Thus if some catastrophe were to happen that led to other countries ceasing exports in order to feed their own population. If the catastrophe did not affect domestic food production we would face severe difficulty feeding our population, but would probably just about manage with organised rationing. In the event of a massive volcanic event, comet/meteor impact or some climatic event (tipping point) that does affect food production it seems we would have no choice but to let some people starve to death, especially if the catastrophic event happened in the Spring.

Thus we probably need to drop our population not increase it.
Title: Re: Europe - Collapse dynamics
Post by: ChrisReynolds on June 26, 2016, 04:04:31 PM
Jim,

"Politics is the art of the possible.", so said Otto Von Bismarck.

I said above in my reply to you that I am the only person I know who doesn't own a car because of AGW, everyone at work drives to work and flies on holiday. When you and people like you are able to persuade say 50% of people to stop driving and flying we might be at a point where we can seriously talk about reducing CO2 and a paradigm shift. Until that point, I am sorry, but I view claims that we should shift the paradigm from the existing one of exponential growth as idle day dreams. So I will continue to reason under the prevalent paradigm.
Title: Re: Europe - Collapse dynamics
Post by: JimD on June 26, 2016, 04:13:40 PM
  So managing the decline is the better path perhaps than going all in on BAU.

Therein lies the rub.

If I felt that the success of the Leave campaign and the consequent destabilisation of the structure of the U.K. and of Europe had anything to do with the concept of a transition to a new order that recognised the unsustainability of BAU (Green or otherwise) I'd be cheering from the roof tops.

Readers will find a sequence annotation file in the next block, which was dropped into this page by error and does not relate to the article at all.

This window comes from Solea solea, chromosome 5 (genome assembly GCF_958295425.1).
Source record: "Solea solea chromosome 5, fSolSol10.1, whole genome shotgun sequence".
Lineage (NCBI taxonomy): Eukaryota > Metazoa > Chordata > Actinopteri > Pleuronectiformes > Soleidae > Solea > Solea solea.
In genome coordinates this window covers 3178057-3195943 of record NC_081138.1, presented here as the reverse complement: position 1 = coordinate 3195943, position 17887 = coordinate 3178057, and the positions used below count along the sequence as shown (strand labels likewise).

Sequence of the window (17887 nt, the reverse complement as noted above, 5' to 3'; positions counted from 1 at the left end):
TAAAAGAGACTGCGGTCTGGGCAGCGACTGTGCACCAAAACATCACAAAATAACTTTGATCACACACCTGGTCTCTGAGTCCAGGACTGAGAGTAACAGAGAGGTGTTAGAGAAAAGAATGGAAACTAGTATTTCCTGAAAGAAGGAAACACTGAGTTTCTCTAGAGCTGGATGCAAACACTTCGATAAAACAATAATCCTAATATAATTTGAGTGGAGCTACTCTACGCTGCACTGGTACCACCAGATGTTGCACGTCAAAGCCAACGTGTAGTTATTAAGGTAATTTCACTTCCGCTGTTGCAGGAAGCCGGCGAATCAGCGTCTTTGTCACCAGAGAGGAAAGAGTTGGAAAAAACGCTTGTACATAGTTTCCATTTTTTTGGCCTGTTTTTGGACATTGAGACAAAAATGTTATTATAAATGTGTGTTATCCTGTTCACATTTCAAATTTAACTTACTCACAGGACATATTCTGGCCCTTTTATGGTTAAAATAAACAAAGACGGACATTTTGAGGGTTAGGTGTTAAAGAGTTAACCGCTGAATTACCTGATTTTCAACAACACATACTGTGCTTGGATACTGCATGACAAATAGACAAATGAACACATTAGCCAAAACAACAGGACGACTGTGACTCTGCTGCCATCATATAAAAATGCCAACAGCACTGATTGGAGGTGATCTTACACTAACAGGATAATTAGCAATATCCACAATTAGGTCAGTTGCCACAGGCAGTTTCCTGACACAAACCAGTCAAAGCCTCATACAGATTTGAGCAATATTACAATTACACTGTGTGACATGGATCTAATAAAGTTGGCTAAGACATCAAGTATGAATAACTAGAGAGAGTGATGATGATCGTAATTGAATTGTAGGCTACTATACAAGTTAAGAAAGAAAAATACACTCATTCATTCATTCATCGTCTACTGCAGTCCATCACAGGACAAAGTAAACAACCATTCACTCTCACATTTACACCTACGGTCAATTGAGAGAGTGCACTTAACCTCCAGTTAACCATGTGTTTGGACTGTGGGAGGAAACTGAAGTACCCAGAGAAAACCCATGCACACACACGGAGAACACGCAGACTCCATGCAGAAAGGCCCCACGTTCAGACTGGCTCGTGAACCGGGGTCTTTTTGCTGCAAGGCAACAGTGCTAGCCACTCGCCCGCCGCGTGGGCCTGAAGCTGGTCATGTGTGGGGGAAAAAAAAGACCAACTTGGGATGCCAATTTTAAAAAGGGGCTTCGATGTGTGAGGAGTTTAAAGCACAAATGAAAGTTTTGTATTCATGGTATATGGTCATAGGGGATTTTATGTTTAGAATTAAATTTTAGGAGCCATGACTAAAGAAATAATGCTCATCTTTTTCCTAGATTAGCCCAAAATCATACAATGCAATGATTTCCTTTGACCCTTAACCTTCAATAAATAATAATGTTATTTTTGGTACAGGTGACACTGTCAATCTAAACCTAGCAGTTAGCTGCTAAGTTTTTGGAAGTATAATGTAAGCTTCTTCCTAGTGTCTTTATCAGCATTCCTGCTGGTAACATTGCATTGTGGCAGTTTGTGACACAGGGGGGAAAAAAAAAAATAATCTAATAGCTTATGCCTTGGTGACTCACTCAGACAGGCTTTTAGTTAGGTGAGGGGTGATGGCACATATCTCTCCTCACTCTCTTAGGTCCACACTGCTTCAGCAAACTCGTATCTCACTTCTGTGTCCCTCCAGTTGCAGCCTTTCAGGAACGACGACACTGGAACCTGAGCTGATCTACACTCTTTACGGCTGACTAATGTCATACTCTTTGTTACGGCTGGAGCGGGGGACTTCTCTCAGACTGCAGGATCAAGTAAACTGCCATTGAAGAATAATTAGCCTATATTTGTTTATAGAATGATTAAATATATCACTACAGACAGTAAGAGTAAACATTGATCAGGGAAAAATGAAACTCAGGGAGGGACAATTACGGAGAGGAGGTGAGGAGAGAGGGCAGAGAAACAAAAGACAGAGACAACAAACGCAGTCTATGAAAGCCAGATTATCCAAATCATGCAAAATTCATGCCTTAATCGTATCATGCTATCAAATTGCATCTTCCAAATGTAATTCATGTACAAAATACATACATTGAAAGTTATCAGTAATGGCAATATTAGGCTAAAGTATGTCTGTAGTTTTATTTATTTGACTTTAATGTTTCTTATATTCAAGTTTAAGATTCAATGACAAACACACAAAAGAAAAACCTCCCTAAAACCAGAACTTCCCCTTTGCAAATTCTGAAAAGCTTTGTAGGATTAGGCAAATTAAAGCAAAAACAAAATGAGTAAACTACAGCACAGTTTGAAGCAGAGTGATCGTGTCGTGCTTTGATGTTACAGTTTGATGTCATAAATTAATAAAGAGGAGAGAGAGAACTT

The sad fact is that the driving force behind this outcome is an attempt to shore up the UK's position in the old world driven by exponential growth. It's all about "controlling our borders". We don't need a wall, except in Ireland, but the basic thought process is identical to Trump's solution.

Unquestionably the EU has a massive democratic deficit but it has to date played a positive role in nurturing fledgling democracies across the continent. I happen to think that is a platform to build on and not to disparage and destroy.

I'm also of the view that the UK as a mature parliamentary democracy, despite or maybe even because of its colonial history, should be playing a key role in addressing the obvious challenges created by the Brussels plutocracy.

We desperately need to start moving towards a new order that recognises that it's in the best interests of everyone to abandon the economics of exponential growth and to work towards the more equitable distribution of wealth that is needed to inhibit both conflict and migration.